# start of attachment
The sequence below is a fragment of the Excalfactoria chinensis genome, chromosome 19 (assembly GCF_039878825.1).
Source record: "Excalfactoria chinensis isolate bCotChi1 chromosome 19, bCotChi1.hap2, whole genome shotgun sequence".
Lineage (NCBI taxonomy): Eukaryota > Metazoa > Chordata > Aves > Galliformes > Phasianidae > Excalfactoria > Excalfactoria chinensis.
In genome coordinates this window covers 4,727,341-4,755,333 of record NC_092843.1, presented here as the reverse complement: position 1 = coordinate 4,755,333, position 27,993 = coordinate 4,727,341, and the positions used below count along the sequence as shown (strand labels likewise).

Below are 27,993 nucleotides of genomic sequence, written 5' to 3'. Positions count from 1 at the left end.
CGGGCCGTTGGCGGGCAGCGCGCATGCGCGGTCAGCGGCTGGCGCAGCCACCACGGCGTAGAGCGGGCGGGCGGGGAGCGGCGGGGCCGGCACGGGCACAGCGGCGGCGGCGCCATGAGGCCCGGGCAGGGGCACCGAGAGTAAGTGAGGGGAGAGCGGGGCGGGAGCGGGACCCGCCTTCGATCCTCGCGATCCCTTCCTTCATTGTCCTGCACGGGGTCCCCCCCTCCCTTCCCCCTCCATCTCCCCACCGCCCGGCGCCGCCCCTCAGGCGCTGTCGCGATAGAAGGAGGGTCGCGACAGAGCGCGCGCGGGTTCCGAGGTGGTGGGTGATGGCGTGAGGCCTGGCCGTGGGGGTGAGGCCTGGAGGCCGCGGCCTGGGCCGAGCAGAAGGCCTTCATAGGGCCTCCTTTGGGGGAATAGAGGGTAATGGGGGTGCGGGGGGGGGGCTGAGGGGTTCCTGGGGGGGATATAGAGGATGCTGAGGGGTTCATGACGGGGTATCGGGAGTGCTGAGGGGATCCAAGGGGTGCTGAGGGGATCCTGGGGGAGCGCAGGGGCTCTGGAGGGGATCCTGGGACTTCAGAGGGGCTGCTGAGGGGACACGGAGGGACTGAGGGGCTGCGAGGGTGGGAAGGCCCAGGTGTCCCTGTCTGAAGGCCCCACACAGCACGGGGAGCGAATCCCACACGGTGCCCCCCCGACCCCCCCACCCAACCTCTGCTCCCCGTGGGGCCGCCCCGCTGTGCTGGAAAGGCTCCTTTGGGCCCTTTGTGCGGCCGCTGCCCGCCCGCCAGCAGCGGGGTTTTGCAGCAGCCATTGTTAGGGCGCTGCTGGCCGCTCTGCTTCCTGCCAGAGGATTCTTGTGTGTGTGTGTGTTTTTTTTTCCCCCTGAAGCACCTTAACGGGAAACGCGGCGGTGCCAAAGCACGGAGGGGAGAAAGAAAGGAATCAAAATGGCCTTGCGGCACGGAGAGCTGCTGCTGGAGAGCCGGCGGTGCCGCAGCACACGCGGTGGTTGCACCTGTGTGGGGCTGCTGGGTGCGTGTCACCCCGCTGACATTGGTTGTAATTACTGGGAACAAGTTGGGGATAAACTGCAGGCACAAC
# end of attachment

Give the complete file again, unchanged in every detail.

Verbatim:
The sequence below is a fragment of the Excalfactoria chinensis genome, chromosome 19 (assembly GCF_039878825.1).
Source record: "Excalfactoria chinensis isolate bCotChi1 chromosome 19, bCotChi1.hap2, whole genome shotgun sequence".
Lineage (NCBI taxonomy): Eukaryota > Metazoa > Chordata > Aves > Galliformes > Phasianidae > Excalfactoria > Excalfactoria chinensis.
In genome coordinates this window covers 4,727,341-4,755,333 of record NC_092843.1, presented here as the reverse complement: position 1 = coordinate 4,755,333, position 27,993 = coordinate 4,727,341, and the positions used below count along the sequence as shown (strand labels likewise).

Below are 27,993 nucleotides of genomic sequence, written 5' to 3'. Positions count from 1 at the left end.
CGGGCCGTTGGCGGGCAGCGCGCATGCGCGGTCAGCGGCTGGCGCAGCCACCACGGCGTAGAGCGGGCGGGCGGGGAGCGGCGGGGCCGGCACGGGCACAGCGGCGGCGGCGCCATGAGGCCCGGGCAGGGGCACCGAGAGTAAGTGAGGGGAGAGCGGGGCGGGAGCGGGACCCGCCTTCGATCCTCGCGATCCCTTCCTTCATTGTCCTGCACGGGGTCCCCCCCTCCCTTCCCCCTCCATCTCCCCACCGCCCGGCGCCGCCCCTCAGGCGCTGTCGCGATAGAAGGAGGGTCGCGACAGAGCGCGCGCGGGTTCCGAGGTGGTGGGTGATGGCGTGAGGCCTGGCCGTGGGGGTGAGGCCTGGAGGCCGCGGCCTGGGCCGAGCAGAAGGCCTTCATAGGGCCTCCTTTGGGGGAATAGAGGGTAATGGGGGTGCGGGGGGGGGGCTGAGGGGTTCCTGGGGGGGATATAGAGGATGCTGAGGGGTTCATGACGGGGTATCGGGAGTGCTGAGGGGATCCAAGGGGTGCTGAGGGGATCCTGGGGGAGCGCAGGGGCTCTGGAGGGGATCCTGGGACTTCAGAGGGGCTGCTGAGGGGACACGGAGGGACTGAGGGGCTGCGAGGGTGGGAAGGCCCAGGTGTCCCTGTCTGAAGGCCCCACACAGCACGGGGAGCGAATCCCACACGGTGCCCCCCCGACCCCCCCACCCAACCTCTGCTCCCCGTGGGGCCGCCCCGCTGTGCTGGAAAGGCTCCTTTGGGCCCTTTGTGCGGCCGCTGCCCGCCCGCCAGCAGCGGGGTTTTGCAGCAGCCATTGTTAGGGCGCTGCTGGCCGCTCTGCTTCCTGCCAGAGGATTCTTGTGTGTGTGTGTGTTTTTTTTTCCCCCTGAAGCACCTTAACGGGAAACGCGGCGGTGCCAAAGCACGGAGGGGAGAAAGAAAGGAATCAAAATGGCCTTGCGGCACGGAGAGCTGCTGCTGGAGAGCCGGCGGTGCCGCAGCACACGCGGTGGTTGCACCTGTGTGGGGCTGCTGGGTGCGTGTCACCCCGCTGACATTGGTTGTAATTACTGGGAACAAGTTGGGGATAAACTGCAGGCACAAC